That said, we were still in with a chance of winning the Fair Play Trophy now we've got a handle on Richard's ..... errr .... let's just call it 'passion'.
By the end of the day, would you believe it! We won a trophy, well not just one but two! If you've scrolled down before reading that won't have come as much of a shock to you, but it was to us!
In many ways, the Fair Play Trophy (right) that we won wasn't as much of a surprise. I don't say that to sound conceited. We always try and play the game in the right way and, unless we feel like we've suffered an injustice, we always respect the referee's decision (even the terrible ones ;-).
It was a credit to the teams who took place tournament that we shared the Fair Play Trophy with another team. They took the trophy home with the promise that we'll get a duplicate. We'll see ;-)
The biggest shock was that I, little ole me, won 'Goalkeeper of the Tournament'. If you're thinking "WFT, how did that happen???', then trust me, that's exactly what I was thinking too when they announced my name!.
I'm not a 'bad' keeper, but I tend to rely on the fact that there's just less goal to aim at. My Dad was a goalkeeper in his youth playing for, what would now be called 'Northern League', so it felt nice to continue the family tradition. Thanks to the very wise team who cleverly picked out my subtle skills between the sticks and awarded it to me. Congrats to the other guy who I shared the trophy with. I hope you got your trophy, because there was no way I was giving it this one up!
Collecting it was a new feeling although it was a little embarrassing having to walk past the goalkeeper from the MFC Foundation (who is an incredible keeper). I tried my best not to make eye contact with him for fear of embarrassment, but it felt good getting a trophy. I'm sure he has a shelf full already!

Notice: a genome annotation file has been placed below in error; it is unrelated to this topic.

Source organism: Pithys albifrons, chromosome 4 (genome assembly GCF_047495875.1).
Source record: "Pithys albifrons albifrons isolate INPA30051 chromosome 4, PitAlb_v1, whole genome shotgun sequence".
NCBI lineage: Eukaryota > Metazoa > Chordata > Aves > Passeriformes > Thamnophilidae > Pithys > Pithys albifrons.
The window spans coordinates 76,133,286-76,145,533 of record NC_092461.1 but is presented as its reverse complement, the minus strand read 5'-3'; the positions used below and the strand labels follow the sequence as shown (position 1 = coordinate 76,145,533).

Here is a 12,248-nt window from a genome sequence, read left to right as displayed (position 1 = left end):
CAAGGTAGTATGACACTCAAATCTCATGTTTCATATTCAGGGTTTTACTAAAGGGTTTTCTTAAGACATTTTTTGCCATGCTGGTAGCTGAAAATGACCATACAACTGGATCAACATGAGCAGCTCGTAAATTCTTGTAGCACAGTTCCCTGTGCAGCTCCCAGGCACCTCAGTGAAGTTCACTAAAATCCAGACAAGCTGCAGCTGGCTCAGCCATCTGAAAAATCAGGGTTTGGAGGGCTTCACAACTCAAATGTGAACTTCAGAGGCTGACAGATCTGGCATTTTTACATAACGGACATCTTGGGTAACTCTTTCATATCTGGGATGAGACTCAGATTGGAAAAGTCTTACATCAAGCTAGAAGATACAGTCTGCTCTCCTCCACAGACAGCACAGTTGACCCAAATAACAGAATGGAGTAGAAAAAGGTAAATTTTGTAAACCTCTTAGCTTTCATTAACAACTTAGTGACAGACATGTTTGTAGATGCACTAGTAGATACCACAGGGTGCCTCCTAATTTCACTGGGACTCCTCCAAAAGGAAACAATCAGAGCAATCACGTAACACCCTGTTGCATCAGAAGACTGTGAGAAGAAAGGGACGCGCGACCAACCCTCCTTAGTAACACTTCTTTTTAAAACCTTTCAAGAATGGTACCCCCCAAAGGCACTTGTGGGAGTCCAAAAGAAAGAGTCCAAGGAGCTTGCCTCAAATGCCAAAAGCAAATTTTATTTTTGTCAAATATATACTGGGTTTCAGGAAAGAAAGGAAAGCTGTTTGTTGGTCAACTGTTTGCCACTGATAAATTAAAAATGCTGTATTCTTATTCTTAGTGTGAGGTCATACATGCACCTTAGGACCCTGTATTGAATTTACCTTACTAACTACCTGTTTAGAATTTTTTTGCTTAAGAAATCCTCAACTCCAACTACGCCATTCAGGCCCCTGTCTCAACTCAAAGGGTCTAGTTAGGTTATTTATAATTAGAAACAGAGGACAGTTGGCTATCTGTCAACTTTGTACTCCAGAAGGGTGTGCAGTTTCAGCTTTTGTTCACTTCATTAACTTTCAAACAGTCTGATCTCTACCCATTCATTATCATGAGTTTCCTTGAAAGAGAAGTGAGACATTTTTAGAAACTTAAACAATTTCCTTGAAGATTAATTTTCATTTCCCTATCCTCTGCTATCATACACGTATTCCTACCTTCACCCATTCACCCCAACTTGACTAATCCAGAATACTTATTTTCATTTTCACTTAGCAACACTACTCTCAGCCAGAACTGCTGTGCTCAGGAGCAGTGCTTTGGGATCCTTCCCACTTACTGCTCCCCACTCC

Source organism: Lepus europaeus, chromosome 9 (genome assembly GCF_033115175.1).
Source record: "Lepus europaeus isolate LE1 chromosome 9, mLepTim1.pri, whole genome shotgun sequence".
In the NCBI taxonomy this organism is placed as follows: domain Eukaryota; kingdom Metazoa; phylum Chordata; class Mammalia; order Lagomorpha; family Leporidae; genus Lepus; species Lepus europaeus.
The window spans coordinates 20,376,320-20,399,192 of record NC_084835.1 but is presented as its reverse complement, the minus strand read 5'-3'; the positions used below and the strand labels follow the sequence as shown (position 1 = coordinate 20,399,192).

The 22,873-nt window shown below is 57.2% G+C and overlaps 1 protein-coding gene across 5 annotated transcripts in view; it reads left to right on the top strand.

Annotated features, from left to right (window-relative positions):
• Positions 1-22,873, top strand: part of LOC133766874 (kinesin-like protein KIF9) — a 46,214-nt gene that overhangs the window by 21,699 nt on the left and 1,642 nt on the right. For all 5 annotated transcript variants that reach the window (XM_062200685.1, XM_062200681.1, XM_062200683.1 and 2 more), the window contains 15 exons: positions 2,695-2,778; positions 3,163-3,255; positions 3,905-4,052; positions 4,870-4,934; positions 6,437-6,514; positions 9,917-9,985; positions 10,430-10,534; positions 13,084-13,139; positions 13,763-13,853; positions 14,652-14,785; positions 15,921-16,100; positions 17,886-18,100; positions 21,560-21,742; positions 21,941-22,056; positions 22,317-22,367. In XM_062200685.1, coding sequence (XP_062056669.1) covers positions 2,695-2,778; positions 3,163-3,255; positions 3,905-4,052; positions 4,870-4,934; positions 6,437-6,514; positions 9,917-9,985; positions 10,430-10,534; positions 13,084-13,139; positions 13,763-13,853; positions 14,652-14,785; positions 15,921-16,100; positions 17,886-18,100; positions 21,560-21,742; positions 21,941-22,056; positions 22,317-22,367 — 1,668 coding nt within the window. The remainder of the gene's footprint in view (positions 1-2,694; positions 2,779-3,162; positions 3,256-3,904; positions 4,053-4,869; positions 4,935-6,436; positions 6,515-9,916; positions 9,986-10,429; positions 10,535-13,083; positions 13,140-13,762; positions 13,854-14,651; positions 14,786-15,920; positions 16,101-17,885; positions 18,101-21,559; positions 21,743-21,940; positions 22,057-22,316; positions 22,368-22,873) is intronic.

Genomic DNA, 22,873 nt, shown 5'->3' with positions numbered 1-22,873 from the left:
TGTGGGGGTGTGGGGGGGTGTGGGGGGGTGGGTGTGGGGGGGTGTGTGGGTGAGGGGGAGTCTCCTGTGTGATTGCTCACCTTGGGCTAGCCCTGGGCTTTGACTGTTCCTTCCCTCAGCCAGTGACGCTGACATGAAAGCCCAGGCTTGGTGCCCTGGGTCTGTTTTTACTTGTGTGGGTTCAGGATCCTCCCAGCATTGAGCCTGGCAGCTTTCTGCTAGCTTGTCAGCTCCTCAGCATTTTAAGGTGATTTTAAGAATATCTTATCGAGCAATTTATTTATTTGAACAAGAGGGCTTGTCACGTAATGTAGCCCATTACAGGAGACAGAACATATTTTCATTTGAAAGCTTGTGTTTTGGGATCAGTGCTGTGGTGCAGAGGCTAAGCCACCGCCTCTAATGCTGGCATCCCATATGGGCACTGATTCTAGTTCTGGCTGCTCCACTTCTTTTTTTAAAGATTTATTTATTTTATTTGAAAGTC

All too soon, another tournament was over. A great day of football was had. We might not have got the results we wanted, but to come away with not one, but two trophies was fantastic and all credit to the rest of the team. On the day Sam Allardyce was sacked as England manager, it didn't do my CV any harm at all.
Before we end, I'd like to take a moment to thank David McCormack and his team from North East Athletic for organising the event and providing lunch.
We'd also like to congratulate the lads (and Claire) from the MFC Foundation for another fantastic win. They really are a great bunch of lads and a well-deserved victory. Ironic that they have more trophies than their Premier League overlords ;-) #UTB
Finally, the biggest thanks to go the lads (and in this case also the lass) who came and give their time, effort and sweat for free to play for us and help spread the word of Men Tell Health.
I've always been so incredibly proud of the lads anytime we play. We always seem to start every tournament with new players (I like to call it squad rotation) and they never cease to fit in, help to create a fantastic atmosphere and play the game in the right way. So I'd like to offer my heartfelt thanks to the now 'award-winning' team of Richard Bendelow, Aimee Caisley, Lee Finley, Andrew Clarke, Gareth Cooper and Gavin Dawson.
Next stop, Durham!